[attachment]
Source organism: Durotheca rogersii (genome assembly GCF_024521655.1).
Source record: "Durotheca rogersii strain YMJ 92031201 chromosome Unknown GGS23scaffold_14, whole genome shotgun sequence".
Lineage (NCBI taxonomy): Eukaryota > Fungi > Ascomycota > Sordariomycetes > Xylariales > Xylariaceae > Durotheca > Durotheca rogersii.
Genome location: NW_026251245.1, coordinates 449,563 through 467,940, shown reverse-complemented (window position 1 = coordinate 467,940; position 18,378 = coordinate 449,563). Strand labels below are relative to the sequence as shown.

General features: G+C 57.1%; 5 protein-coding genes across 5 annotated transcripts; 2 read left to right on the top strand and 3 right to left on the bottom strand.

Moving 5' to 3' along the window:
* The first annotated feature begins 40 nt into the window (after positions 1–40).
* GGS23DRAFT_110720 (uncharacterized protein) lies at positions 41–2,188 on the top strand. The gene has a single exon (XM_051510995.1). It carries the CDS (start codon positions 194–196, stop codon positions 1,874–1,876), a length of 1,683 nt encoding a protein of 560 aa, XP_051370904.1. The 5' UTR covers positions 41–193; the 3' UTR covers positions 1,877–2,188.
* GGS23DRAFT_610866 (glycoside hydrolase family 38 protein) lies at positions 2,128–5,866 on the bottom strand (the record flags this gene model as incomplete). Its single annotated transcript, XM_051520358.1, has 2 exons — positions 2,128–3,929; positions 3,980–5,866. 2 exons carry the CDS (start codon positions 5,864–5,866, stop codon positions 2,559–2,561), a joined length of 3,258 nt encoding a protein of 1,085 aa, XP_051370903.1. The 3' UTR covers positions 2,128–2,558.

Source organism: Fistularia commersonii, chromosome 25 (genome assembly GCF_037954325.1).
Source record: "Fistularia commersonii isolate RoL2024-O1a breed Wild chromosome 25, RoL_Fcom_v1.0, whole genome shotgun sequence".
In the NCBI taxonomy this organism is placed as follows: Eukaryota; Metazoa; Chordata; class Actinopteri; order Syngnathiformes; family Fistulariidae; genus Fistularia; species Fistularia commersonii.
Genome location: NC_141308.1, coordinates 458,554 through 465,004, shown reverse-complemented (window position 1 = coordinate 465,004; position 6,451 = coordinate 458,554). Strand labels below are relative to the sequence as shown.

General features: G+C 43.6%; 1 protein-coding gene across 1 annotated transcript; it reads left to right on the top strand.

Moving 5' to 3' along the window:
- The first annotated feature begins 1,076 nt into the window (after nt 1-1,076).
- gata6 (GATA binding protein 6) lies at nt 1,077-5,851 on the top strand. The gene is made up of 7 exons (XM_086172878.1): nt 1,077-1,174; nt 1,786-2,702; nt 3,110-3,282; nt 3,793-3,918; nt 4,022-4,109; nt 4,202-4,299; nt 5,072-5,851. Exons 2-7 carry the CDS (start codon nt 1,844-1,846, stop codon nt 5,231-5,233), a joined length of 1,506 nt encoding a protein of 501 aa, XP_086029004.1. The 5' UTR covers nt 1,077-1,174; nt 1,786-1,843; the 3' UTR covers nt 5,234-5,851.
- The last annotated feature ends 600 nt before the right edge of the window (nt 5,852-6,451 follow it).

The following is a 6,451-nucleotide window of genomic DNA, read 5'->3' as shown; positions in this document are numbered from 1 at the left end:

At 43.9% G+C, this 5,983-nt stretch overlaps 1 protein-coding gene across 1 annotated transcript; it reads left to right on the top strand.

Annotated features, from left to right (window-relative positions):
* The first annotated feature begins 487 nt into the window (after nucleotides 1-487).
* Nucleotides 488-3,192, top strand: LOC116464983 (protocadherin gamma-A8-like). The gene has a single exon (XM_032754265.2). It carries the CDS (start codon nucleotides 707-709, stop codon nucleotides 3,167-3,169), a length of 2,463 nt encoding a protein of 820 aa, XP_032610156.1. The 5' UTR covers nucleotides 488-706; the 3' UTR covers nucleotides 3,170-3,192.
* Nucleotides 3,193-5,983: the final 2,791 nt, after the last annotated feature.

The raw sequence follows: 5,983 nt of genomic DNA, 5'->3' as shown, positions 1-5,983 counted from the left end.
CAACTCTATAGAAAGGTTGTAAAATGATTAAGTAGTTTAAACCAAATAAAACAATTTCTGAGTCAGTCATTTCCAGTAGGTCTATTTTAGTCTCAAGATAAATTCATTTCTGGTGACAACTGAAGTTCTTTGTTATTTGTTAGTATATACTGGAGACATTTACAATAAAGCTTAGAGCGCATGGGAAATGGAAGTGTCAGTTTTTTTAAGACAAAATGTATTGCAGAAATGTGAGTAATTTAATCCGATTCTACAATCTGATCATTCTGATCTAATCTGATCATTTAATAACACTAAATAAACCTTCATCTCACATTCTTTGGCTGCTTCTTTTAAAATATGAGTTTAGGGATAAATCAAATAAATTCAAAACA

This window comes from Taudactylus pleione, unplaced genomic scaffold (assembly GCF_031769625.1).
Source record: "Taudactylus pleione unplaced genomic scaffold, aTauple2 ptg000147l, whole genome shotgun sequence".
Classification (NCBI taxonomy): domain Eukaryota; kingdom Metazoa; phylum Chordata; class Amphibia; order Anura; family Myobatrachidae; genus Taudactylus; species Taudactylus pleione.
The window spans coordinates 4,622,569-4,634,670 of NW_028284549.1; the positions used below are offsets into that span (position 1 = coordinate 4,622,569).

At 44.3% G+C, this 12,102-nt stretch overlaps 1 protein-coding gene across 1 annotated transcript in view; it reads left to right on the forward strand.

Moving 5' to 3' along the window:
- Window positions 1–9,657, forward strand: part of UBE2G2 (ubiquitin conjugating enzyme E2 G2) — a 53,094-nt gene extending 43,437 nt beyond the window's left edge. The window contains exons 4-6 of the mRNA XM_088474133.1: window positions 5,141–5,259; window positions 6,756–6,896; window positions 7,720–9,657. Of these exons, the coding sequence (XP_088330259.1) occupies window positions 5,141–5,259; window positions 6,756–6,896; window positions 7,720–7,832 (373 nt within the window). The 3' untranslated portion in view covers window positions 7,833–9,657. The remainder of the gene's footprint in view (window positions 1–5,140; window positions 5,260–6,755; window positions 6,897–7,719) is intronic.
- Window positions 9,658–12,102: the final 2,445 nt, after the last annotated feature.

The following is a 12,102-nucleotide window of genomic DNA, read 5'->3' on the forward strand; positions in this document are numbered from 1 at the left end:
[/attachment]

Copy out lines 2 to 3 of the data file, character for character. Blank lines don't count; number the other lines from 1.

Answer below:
Source record: "Durotheca rogersii strain YMJ 92031201 chromosome Unknown GGS23scaffold_14, whole genome shotgun sequence".
Lineage (NCBI taxonomy): Eukaryota > Fungi > Ascomycota > Sordariomycetes > Xylariales > Xylariaceae > Durotheca > Durotheca rogersii.